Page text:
Foster died at North Mississippi Medical Center. Countless visitors and patients at NMMC will remember him as a volunteer who served there for more than a quarter century, most recently performing his Thursday duty on the information desk last week.
The Ripley native and World War II veteran graduated from Rust College in Holly Springs and worked for several years as a biology and chemistry teacher and football coach in Columbus.
In 1951, Foster was hired by the Yocona Area Boy Scout Council as its executive and became the first African-American Boy Scout professional in Mississippi.
“I was very proud to be one of those who hired Palmer Foster when he first came to the Yocona Area Council,” said Jack Reed Sr. “At the time he was the only black scout executive in the South. He did a wonderful job, improving black scouting enormously. He was a valuable member of the team, a man I admired greatly and a dear friend.”
He served in the role for more than 30 years, recruiting countless numbers of African-American Boy Scouts through several generations in Alcorn, Prentiss, Tishomingo, Benton, Tippah, Itawamba, Lee, Marshall, Lafayette, Pontotoc, Union and Yalobusha counties. He also recruited and mentored many dedicated volunteer troop leaders.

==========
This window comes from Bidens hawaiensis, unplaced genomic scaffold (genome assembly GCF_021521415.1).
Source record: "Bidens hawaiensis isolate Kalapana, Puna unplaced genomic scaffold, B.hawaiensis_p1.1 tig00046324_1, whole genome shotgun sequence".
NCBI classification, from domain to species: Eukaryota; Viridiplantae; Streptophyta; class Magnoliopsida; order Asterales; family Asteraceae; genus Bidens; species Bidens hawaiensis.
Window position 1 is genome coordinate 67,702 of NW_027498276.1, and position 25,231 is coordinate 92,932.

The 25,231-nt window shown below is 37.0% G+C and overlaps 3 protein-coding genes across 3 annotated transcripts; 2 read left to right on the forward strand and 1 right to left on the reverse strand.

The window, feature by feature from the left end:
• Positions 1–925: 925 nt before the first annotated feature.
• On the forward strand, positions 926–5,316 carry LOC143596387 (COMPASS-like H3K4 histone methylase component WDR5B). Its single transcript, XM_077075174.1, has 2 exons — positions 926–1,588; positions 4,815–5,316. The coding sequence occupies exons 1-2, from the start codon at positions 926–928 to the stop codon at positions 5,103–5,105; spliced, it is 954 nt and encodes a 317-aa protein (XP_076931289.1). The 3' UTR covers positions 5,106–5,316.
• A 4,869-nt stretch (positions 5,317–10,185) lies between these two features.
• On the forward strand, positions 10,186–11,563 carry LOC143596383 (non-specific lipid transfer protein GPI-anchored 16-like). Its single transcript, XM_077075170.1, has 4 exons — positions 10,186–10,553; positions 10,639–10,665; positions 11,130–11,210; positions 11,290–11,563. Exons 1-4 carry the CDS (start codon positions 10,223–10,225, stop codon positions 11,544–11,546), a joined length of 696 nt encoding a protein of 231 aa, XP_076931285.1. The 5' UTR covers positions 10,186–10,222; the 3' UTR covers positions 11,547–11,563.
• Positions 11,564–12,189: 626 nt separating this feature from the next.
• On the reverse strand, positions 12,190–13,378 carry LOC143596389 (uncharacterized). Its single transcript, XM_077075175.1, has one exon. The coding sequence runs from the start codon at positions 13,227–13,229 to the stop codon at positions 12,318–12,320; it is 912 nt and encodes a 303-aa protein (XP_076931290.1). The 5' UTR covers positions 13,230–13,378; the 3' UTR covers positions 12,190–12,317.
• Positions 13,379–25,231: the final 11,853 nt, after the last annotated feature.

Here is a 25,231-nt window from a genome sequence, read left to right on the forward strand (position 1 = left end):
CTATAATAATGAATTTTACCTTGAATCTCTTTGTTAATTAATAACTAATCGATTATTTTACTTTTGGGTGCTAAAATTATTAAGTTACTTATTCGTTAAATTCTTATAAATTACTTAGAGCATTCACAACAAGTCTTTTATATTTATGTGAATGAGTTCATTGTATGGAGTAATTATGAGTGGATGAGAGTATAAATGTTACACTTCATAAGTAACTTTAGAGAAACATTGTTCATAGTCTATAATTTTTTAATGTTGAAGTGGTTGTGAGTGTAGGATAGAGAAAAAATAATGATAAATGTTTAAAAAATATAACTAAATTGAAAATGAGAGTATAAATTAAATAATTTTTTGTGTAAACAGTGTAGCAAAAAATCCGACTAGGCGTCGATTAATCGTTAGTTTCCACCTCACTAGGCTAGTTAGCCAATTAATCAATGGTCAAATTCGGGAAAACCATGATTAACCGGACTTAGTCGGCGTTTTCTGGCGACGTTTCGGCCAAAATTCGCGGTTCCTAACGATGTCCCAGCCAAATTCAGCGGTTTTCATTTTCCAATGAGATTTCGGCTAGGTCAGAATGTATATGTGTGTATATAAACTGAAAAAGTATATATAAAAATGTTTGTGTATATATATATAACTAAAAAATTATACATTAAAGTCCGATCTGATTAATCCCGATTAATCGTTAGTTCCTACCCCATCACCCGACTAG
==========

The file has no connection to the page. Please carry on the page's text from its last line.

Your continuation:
“Every single day I went to work I enjoyed what I was doing,” Foster said in a 2011 Daily Journal interview.
Staff and patients at NMMC-Tupelo will miss him greatly, said Carla Enis, director of volunteer services.
“Mr. Foster was a wonderful volunteer and was very dedicated,” Enis said. “He volunteered every Thursday at the information desk. He knew everybody and everybody thought the world of him. He was extremely good with the public and very well thought of.”
Foster also was a founding board member of the community service agency LIFT, Inc., served from 1988- 2006 on the board of the Northeast Mississippi Regional Water Supply District, was named Tupelo Citizen of the Year in 1995, and was a dedicated member and deacon of Spring Hill Missionary Baptist Church.
“I loved Palmer and I think that he loved me,” Reed said. “I really will miss him a very great deal. He was citizen of the year one year and I was so proud of it. He richly deserved it. He was one of those responsible for Tupelo getting our first All America City award with the enormous contribution he made to race relations.”
Funeral arrangements were incomplete Monday and will be announced by Agnew and Sons Funeral Home.